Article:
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MADRID — The first edition of Momad Metropolis was spirited and visibly well-trafficked, but the combination apparel and footwear show fell short on foreign buyers, vendors agreed.

“This fair covers the Portuguese and domestic markets well. Otherwise, we’ve seen only a few international buyers,” said Alberto Rodriguez, general manager of Vilagallo, a Madrid-based dress manufacturer with 250 sales points in Spain and 150 outside the country.

Consumer spending in crisis-driven Spain — where unemployment hovers around 26 percent, or roughly 6 million people — is “practically dead,” he added. “Even sale merchandise reduced as much as 70 percent isn’t selling. Only tourist areas like the Barcelona coast or Mallorca and Marbella are doing OK. For example, Russians account for 50 percent of sales in our Catalan store, which is south of Barcelona.”

On the other hand, “The economic situation helps us and the industry here to push forward. We were too dependent on neighbors like France and Portugal.” Rodriguez said the brand will open its first international locale — a 1,076-square-foot London flagship in the Duke of York Square — by Christmas. “The U.K. is our second market after Spain. We have 100 accounts there, including five Fenwick locations.”

The three-day fair, held in three halls of the Madrid fairgrounds, drew 17,423 visitors, of whom 11 percent were foreigners, the lion’s share from Portugal, according to official figures. It had an all-but-the-kitchen-sink product mix for what organizers called “a total look” that included midmarket brands featuring summer dresses and separates, eclectic party clothes, a little swimwear and novelty knits in lightweight yarns alongside children’s categories, handbags and shoes.

Echoing other buyers, veteran e-tailer Laura Schumacher, scouting the fair for her Alicante, Spain-based Web site, said Momad was “not spectacular and it wasn’t terrible; it was just OK.”

“The footwear here isn’t worthwhile; it’s too soon, and the offering is very small,” said Isabel Suarez, head buyer for Chanil 2006, a one-store retailer in Santa Cruz de Tenerife, the Canary Islands. “You’re better off going to the Milan show.” Suarez said she picked up some casual items. “I used to buy dressier styles, but the world is changing, even in Tenerife.”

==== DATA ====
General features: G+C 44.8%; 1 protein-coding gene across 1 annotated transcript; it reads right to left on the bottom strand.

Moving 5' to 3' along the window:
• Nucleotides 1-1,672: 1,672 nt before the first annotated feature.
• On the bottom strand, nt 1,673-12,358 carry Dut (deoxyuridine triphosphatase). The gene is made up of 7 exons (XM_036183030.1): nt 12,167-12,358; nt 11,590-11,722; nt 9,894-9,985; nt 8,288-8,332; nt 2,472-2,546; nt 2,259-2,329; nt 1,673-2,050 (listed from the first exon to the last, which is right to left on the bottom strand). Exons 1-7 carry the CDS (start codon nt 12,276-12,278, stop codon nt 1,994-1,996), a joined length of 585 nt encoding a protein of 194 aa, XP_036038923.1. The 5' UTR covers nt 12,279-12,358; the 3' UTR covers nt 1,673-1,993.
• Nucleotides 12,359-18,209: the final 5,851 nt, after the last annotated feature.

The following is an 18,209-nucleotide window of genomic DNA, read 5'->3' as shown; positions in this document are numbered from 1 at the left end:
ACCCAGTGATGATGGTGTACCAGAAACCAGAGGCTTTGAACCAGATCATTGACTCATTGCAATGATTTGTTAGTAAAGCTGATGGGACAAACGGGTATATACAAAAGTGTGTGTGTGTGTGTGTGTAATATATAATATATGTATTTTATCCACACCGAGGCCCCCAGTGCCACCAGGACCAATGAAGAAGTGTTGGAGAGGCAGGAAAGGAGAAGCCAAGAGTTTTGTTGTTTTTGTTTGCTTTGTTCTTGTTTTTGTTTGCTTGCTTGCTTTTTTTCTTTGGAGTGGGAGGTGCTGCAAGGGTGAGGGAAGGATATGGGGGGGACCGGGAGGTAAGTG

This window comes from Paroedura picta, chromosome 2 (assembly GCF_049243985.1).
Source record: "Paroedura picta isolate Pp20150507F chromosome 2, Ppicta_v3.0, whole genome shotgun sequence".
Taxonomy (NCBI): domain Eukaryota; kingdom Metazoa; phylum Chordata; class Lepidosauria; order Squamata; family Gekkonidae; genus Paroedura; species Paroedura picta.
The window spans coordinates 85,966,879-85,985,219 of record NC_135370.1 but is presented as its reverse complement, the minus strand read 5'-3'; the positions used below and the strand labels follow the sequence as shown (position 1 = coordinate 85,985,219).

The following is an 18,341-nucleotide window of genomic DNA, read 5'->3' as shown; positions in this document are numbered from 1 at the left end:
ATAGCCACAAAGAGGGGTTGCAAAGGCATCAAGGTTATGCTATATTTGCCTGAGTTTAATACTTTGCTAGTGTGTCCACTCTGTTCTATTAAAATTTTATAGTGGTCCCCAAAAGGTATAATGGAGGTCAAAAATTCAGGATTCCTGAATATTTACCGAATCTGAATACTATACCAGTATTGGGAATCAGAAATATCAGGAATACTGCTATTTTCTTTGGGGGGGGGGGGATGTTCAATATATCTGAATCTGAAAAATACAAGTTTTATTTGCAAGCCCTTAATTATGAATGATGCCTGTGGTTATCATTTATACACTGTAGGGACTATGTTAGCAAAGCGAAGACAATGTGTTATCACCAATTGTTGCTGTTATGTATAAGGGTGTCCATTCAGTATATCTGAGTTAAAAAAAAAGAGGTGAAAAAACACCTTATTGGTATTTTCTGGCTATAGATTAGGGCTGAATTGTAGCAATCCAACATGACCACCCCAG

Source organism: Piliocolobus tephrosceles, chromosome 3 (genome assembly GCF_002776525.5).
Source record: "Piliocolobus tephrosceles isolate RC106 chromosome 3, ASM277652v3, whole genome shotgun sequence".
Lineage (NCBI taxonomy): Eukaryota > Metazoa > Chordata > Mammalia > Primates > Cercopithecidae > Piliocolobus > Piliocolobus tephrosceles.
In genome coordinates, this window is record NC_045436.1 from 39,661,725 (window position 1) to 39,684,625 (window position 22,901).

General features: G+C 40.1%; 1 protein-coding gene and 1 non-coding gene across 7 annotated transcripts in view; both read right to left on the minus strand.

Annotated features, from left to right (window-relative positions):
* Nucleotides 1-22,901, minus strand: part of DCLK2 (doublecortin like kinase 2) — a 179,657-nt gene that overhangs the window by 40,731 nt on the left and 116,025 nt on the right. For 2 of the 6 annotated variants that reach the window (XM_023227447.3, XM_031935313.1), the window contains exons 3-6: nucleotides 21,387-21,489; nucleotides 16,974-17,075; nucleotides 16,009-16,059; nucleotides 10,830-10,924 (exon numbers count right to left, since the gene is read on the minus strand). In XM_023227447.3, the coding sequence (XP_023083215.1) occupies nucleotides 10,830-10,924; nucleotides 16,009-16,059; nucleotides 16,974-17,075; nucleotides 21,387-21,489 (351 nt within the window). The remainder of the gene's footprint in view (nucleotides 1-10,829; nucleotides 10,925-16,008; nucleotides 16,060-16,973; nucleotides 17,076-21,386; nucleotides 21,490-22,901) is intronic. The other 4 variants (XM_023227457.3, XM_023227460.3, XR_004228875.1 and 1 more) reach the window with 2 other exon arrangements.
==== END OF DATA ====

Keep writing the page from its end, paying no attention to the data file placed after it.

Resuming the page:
Not everybody can travel to Italy or Germany, pointed out Chie Mihara, co-owner and designer of her namesake global shoe brand. “Good or bad, this is where the traffic is and it’s all we have in Spain. We have to be here.” Mihara showed mannish styles for women and a Sixties vibe, low-wedge sandals in white and nude, and the New York “cabbie” pump in yellow with a graphic black and white heel.

“In the U.S., we’re passing a bigger number of pairs than last year,” she reported. “We’re growing there.”

Momad director Francesco Malatesta said the new all-in-one concept (it replaces former trade shows SIMM and Modacalzado) is “an important change. It’s what the brands wanted and what we [as organizers] wanted.” Citing customer-friendly open booths and a freshened-up decor, he called the fair “more of a nowadays event.”

“The first step was to update and improve the Salon, to clean house and go forward.” The result, he claimed, has been “fantastic. Because of the less-old-fashioned format, we’re attracting younger brands and, at the same time, a different, more modern customer. The best way to improve your future is to invent it; that’s one of my favorite lines. We’re pushing strategy, identity and very clear targets.”

One of the most immediate, Malatesta confirmed, is the joining of Momad with Mercedes-Benz Fashion Week Madrid at the February 2014 edition, a consolidation meant to make it easier for buyers “because nobody will come here for both events,” he reasoned.

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